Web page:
Regional integration, migration law changes, youth participation in decision-making and a rethink in education are essential to increasing youth opportunities in East Africa, says Gloria Nassary.
YouLead has been a one of a kind experience that surpassed the definition of a summit. Beneath the African touch that enveloped the entire summit venue, laid layers of thoughtful conversations, strategy formulation, cross-cultural bonding and discourse. The summit covered all manner of issues facing the East African Community such as cross-border business and trade, youth in politics and leadership, gender equality and the youth skill gap, with us as young leaders being placed at the epicentre of it all.
For the past three years, the YouLead summit has been mapping and connecting young leaders from East African countries, allowing them to discuss the state of current affairs in East Africa, and the role of young people in shaping the future of regional integration.
On November 11th – 15th 2019, the YouLead secretariat in partnership with other stakeholders hosted its third YouLead summit under the theme “Youth at the Crossroads: Migration, Participation and Access to Opportunities.” Restless Development Uganda was an organising partner of the summit and I participated in the summit along with two fellow researchers, from Kenya and Tanzania, on behalf of the hub’s Youth Think Tank programme.
We facilitated a working group where we used our research report on “Harnessing the Potential of Hospitality and Tourism for Young People’s Employment” to lead a discussion about “Bridging the Youth Skills Gap: Recognition of Prior Skills and Youth Labor Mobility”.
During discussions of the working group, some of the key things that young people emphasised were that:
- It is important for young people to assess the future of jobs so as to prepare themselves based on the requirements of the jobs.
- As institutions work towards re-imagining and re-structuring the education systems to make graduates more employable, it is also important to ask ourselves whether tutors are suitably prepared to train based on what the future of work wants.
- It is key to mentor young people to effectively brand themselves and build credibility in their work.
- We must strengthen young people’s ability to conduct need assessments in the fields they want to enter, allowing them to position themselves when seeking a role in the field.
- It is essential to provide training programs that are designed to sharpen young people’s soft skills such as advanced communication, negotiation and interpersonal skills so as to meet the market demand for these skills.
In his opening remarks at the Summit, the Former President of Burundi H.E Sylvestre Ntibantunganya, urged young people to take up leadership roles in their areas of influence and always have confidence in their abilities, because it is the young generation that shall make change in this historic period. He told us how he started his political journey in his early 20s, became President at the age of 37, and retired when he was 40. For me, it was a great experience to share a table with President Ntibantunganya during lunch and dinner, and learn from his wisdom. It reminded me of the old times where a grandfather would tell tales to children. The former President was always surrounded by young people wanting to listen to him.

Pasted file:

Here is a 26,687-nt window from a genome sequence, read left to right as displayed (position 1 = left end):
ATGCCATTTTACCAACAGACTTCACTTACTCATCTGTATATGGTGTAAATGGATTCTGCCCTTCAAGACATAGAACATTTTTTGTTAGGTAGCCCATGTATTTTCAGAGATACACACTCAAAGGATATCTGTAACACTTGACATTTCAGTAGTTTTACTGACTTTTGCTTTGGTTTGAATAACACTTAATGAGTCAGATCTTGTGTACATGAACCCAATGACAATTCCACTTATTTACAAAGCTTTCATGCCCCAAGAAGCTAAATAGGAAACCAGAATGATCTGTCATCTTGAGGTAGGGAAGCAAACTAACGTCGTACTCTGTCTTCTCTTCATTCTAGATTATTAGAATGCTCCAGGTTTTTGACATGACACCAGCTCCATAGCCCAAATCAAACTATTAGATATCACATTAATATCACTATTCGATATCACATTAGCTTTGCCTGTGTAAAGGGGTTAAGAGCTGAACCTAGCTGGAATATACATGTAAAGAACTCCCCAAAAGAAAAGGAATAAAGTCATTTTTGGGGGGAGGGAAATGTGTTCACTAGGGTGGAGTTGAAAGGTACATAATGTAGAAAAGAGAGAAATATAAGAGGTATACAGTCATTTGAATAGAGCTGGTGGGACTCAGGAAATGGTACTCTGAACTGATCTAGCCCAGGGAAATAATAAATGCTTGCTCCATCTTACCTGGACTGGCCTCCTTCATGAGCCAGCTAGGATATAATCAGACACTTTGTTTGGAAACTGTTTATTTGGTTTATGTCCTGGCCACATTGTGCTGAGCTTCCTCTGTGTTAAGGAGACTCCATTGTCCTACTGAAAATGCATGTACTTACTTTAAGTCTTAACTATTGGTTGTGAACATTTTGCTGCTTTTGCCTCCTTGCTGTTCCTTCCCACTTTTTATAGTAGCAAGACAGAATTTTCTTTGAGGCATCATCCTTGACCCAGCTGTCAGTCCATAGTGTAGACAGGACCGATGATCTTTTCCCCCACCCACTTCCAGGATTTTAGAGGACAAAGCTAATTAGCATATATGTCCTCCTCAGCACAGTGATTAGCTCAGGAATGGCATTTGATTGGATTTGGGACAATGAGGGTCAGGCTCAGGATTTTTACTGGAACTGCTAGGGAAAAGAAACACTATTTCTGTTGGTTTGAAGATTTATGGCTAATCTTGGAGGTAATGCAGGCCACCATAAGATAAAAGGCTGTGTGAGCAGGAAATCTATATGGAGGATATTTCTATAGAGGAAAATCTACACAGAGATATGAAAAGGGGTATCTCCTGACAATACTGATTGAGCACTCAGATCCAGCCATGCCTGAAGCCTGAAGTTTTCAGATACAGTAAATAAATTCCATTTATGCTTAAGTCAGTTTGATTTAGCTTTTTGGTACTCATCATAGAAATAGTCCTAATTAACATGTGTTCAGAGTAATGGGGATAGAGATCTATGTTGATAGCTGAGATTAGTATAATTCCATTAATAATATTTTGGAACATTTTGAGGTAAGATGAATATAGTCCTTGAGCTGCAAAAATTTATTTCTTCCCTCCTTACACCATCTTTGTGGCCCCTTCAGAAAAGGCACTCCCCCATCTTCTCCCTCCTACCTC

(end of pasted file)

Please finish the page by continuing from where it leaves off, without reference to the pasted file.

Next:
The Right Honorable Speaker Martin Ngoga, who officiated the opening of the summit, emphasised that as we interacted with fellow young leaders from the East African Community, we needed to think of how we were going to protect our integration from another collapse through the decisions we make as leaders, as it is the duty of young people to build strong institutions that protect integration.
Young small and medium business (SME) owners at the Summit also emphasised improving regional trade facilitation. They aspired to bring about various changes in spite of the struggles they faced. They recommended tax holidays for SMEs across the region, harmonising policies on businesses and entrepreneurship to support the growth of SMEs. They also called upon fellow young people to utilise and leverage the presence of social media platforms in the region to increase access to opportunity.
Regarding youth taking positions in politics, there are varying opinions and questions requiring answers from young people in the East African Community (EAC). We need to redefine ourselves and look deeply into what we really need. Too often we are simply waiting for people in positions of power to hand us the roles we aspire to occupy. Young people need to be deliberate, and to be mentored.
The East African Youth Parliament marked the end of the Summit; we engaged in two days of vibrant debates around issues like implementing one regional currency, harmonisation of youth programs through the East Africa Legislative Assembly to amplify youth voice and facilitate youth participation in all sectors. Young people also petitioned that all member states should prioritise the elimination of work permits for citizens of the member states in the EAC.
The panel discussions, expert presentations, Ubuntu talks, entertainment and diversity inspired our spirit of togetherness, triggering a call to action for everyone in the Summit to lead change in their respective governments, institutions, work places, and communities to make the East Africa Community a haven for its current and future generations. We are so grateful to have been part of the YouLead Summit. Asante Sana!
Gloria Nassary is a young researcher with Restless Development’s Youth Think Tank programme in Tanzania.